In my last post, I talked about the great advice from YA novelist Richard Peck about “cutting 10 words from the tightest page you ever wrote.” Over the years, I’ve heard him share lots of other very helpful advice, and here are more of his words (which I’ve also used, with his permission, in articles on writing):
“…authors over-write out of insecurity. We are pleading with our readers to understand what we are saying.”
I try to remember this sage comment as I work on my own stories, since I tend to over-explain. Of course, sometimes in a first draft, we need to “tell the story to ourselves” so we can figure out what, exactly, we are trying to say. But then it’s time to cut, re-arrange, and make every word count. As Peck says, we need to trust the reader’s intelligence and trust that they will understand.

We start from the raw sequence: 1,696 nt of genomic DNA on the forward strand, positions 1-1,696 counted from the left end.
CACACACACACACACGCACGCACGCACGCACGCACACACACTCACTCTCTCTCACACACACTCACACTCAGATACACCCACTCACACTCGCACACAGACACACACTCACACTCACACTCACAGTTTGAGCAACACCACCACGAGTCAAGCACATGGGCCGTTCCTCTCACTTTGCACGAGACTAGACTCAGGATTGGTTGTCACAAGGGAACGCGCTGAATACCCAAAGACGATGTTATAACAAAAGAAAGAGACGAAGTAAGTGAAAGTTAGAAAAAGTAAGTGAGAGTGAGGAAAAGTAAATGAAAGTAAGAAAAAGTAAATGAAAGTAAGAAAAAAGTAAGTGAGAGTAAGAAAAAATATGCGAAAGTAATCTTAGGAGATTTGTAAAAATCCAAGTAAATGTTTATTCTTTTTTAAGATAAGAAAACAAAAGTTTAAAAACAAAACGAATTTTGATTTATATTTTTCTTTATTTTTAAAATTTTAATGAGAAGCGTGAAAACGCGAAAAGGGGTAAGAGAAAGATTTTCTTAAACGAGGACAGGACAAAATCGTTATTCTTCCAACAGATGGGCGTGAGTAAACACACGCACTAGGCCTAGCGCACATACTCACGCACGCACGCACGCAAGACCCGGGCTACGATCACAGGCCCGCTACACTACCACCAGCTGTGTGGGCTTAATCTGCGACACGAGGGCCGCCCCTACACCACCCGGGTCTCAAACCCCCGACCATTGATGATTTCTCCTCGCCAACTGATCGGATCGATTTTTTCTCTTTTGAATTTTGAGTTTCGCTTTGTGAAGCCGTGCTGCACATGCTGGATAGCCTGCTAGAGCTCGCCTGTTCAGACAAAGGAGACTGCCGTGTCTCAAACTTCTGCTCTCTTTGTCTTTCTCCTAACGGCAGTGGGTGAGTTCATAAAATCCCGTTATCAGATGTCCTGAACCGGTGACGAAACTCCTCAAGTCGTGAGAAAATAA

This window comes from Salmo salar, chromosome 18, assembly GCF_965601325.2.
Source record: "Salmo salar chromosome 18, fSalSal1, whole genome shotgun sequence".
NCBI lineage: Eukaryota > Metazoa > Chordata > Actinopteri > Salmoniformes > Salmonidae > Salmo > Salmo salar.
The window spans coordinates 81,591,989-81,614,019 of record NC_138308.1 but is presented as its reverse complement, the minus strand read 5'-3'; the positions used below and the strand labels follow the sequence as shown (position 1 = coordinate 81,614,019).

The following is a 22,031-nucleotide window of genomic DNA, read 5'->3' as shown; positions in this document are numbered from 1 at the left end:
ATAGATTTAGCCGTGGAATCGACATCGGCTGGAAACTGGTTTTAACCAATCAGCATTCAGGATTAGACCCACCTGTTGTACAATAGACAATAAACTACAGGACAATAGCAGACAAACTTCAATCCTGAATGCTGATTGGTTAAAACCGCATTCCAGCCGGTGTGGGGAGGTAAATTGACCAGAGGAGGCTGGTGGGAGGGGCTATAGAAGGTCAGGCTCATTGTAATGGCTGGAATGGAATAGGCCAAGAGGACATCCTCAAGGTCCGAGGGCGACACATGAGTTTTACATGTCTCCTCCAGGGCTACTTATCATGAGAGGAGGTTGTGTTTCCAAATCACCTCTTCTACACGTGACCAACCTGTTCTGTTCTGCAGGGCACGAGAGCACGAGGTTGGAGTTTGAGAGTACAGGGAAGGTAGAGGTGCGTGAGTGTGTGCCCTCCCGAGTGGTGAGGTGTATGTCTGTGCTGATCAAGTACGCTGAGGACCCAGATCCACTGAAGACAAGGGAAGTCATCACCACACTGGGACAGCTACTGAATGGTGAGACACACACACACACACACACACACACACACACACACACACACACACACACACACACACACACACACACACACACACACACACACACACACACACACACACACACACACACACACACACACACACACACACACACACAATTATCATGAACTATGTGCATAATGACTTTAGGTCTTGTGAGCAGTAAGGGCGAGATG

I certainly wish that the author of the book I’m currently reading for our book discussion group had learned this. He is a prolific, best-selling author, but he definitely does not follow Peck’s advice. Besides telling instead of showing (a “cardinal sin” for writers, we all know) he explains everything, just in case the reader doesn’t “get it.” This goes on for 1,000 pages (!!) and I’m at a loss to understand how he became so popular.
How refreshing it is to read Richard Peck’s (and others’) concise, well-crafted books instead.
Contributed by Marjorie Flathers